In any enterprise as huge as this plan there will inevitably be waste, fraud, and abuse. What percentage is not possible to predict, but even 1% of a trillion dollars is serious money.  According to some estimates about a third of the TARP was wasted.

Then there's the part that is not wasted. It is unlikely that every non-wasted or stolen dollar will be spent in the best way. That is, opportunity cost analysis will be flawed and funds will be expended for less effect than could have been enjoyed.

The net effect of waste and suboptimal asset allocation is a considerable risk of failure. Failure does not necessarily mean utter failure, just as a failing grade on a test does not necessarily mean that the student missed every question. So what does constitute a failed policy of the future? Four million jobs created or saved is one metric, but a troublesome one because it relies on a value (saved jobs) that is hypothetical, unless four million jobs are actually created. Another problem is there doesn't seem to be a timeline with that metric. Creating four million jobs in eight years is probably not a passing grade.

And what constitutes a job? If one hundred workers are employed to dig a ditch on Monday and another hundred workers are employed to fill in the ditch on Tuesday, how many jobs were created? Answer: none because nothing of value was produced so the "jobs" were just excuses to distribute wealth that was produced by someone who actually did something useful. Similarly if one hundred workers are employed to build a road that never carries any traffic, how many jobs were created? Apart from positions in the archeology department at some future university, none or close to it.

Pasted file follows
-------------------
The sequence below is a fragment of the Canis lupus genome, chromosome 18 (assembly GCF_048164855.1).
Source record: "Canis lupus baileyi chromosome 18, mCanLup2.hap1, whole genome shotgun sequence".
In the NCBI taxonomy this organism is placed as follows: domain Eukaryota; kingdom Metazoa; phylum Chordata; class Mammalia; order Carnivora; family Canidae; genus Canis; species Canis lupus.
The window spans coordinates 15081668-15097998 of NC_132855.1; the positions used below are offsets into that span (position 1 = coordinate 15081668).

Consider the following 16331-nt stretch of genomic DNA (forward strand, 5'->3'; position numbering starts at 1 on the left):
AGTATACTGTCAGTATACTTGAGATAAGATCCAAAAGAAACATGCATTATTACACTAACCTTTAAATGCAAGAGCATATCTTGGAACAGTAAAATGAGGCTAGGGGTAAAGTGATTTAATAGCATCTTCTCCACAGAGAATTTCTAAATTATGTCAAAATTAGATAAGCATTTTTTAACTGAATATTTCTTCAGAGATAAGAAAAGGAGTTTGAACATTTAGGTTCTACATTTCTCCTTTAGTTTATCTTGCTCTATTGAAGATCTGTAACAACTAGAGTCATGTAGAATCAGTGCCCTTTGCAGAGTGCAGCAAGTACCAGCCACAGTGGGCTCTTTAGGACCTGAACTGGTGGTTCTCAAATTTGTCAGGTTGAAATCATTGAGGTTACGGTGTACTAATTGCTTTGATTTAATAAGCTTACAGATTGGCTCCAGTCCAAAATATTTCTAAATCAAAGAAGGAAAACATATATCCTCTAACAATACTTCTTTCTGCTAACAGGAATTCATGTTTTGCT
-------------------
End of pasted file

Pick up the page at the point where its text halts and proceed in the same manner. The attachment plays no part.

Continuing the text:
But what if it clearly and unambiguously does not work? Since success has not been clearly defined, and failure has not been defined at all, this may be difficult to recognize, but if it happens then Plan B will need to be implemented. What is Plan B?

There's another name for Plan B. Some call it an "Exit Strategy."

Tom Bruner holds an MBA from a decidedly non-Ivy League institution and has a lot of experience with Plan B.